Back to Newsletters

The only brand resolution that matters


We’re two weeks into 2016, and already my New Year’s resolution to quit Oreos is pretty much kaput.

That’s just the way the cookie crumbles.  

If you’re like me, many of your own resolutions will fall away before too long.

When it comes to business, however, I see only one resolution that we need to pay keen attention to – all year long. When we do, all of our other concerns take care of themselves.

To borrow one of Stephen Covey’s best lines:

“The main thing is to keep
the Main Thing the Main Thing.”

 Jim Stengel, former CMO of Proctor & Gamble (and overseer of 23 different billion-dollar brands) calls it the brand ideal. 

Leadership guru Simon Sinek calls it our WHY in one of the most viewed TED talks ever.

Both are actually referring to the same main thing.

It’s Purpose. 

The need for brands to clearly make a bold statement about why they exist and how they make a meaningful difference – their purpose – has never been more important. Consumers today want authentic brands they trust, especially in a world of message clutter. Amidst all the noise, brands without a compelling purpose risk becoming irrelevant. 

As Sinek implores us, “People don’t buy what you do or how. They buy WHY you do it.”

  • Dove re-energized its brand by defining its purpose as helping women of all ages to feel better about themselves and increase their self-esteem.  
  • Blake Mycoskie’s TOMS has a single focus: to give shoes, sight, water, safe birth and bullying prevention services to people in need.
  • Creaghan McConnell Group sticks to its own purpose: to help Canada’s exceptional business families endure for generations to come. 

Whether yours is a big brand… a non-profit… or a smaller, entrepreneurial enterprise, purpose can be a difference-maker.

But there are two important parameters to keep in mind:

  1. Purpose is never about us. It’s not about being the biggest… or the best… or achieving our annual plan… or “delivering greater returns to our shareholders.” These are positive outcomes from a purpose that resonates. They are not the meaningful difference that draws customers to us in the first place.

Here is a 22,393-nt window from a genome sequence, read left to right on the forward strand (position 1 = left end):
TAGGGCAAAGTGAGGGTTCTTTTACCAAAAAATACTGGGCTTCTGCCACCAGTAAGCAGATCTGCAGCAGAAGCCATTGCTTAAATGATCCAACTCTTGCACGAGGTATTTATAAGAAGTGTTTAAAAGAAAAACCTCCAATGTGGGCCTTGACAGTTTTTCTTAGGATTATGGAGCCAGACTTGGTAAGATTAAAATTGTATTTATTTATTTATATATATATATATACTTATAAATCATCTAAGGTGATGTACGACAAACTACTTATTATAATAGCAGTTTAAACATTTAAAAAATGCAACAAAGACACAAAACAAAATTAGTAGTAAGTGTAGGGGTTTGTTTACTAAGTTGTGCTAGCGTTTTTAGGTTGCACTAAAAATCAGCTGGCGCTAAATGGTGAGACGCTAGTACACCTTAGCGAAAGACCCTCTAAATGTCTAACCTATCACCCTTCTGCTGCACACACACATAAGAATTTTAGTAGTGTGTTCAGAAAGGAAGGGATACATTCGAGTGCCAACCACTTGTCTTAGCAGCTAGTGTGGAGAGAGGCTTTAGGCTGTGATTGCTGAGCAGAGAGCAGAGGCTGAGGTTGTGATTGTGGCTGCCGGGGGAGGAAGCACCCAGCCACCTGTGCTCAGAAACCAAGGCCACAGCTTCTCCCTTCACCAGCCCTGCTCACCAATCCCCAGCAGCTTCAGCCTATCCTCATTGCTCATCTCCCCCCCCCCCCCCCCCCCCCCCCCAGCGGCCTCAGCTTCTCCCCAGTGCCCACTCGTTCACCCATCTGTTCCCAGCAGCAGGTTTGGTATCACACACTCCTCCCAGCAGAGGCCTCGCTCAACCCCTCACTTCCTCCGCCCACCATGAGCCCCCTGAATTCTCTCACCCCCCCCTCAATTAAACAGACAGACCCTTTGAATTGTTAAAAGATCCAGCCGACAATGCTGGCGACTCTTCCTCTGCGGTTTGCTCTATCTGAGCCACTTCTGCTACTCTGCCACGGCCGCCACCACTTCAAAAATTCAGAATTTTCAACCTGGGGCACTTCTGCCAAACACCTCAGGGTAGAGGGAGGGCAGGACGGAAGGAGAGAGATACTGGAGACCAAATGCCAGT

2. Purpose is always about who we serve – our customers, our audience, our cause.  Purpose is always about them, not us.  Dove serves women. TOMS serves people in need. CMG serves business families. With this in mind, the most compelling purposes typically address one of three golden opportunities: (1) to make something better (2) to improve a life (3) or to right a wrong. 

How does your purpose fit into this conversation? 

This year the only resolution to really pay attention to is: 

  1. To stay true to our purpose, whatever it is, and align all that we do in support of it. (How does our latest hire support our purpose? Does our marketing line up properly? Will that technology upgrade align with the difference we’re trying to make? You get the picture.) In essence: to keep The Main Thing the main thing.
  2. Or, if we don’t have a clear purpose… to create one.

When we do, good things follow.

Stengel’s groundbreaking research proves that brands with a clearly defined purpose significantly out-perform those without. Period.

Purpose isn’t something we discover.
It’s something we create. 

Purpose isn’t something we pull out of our brands.
It’s what we passionately build into them.

Our real purpose this (and every) year is to have one. 

And that’s The Main Thing.

So ask yourself:

  1. How does your brand improve a life, right a wrong, or make something better?
  2. Are you sharing your purpose in an easy-to-understand way?
  3. Are you keeping your main thing… The Main Thing? 

~ Craig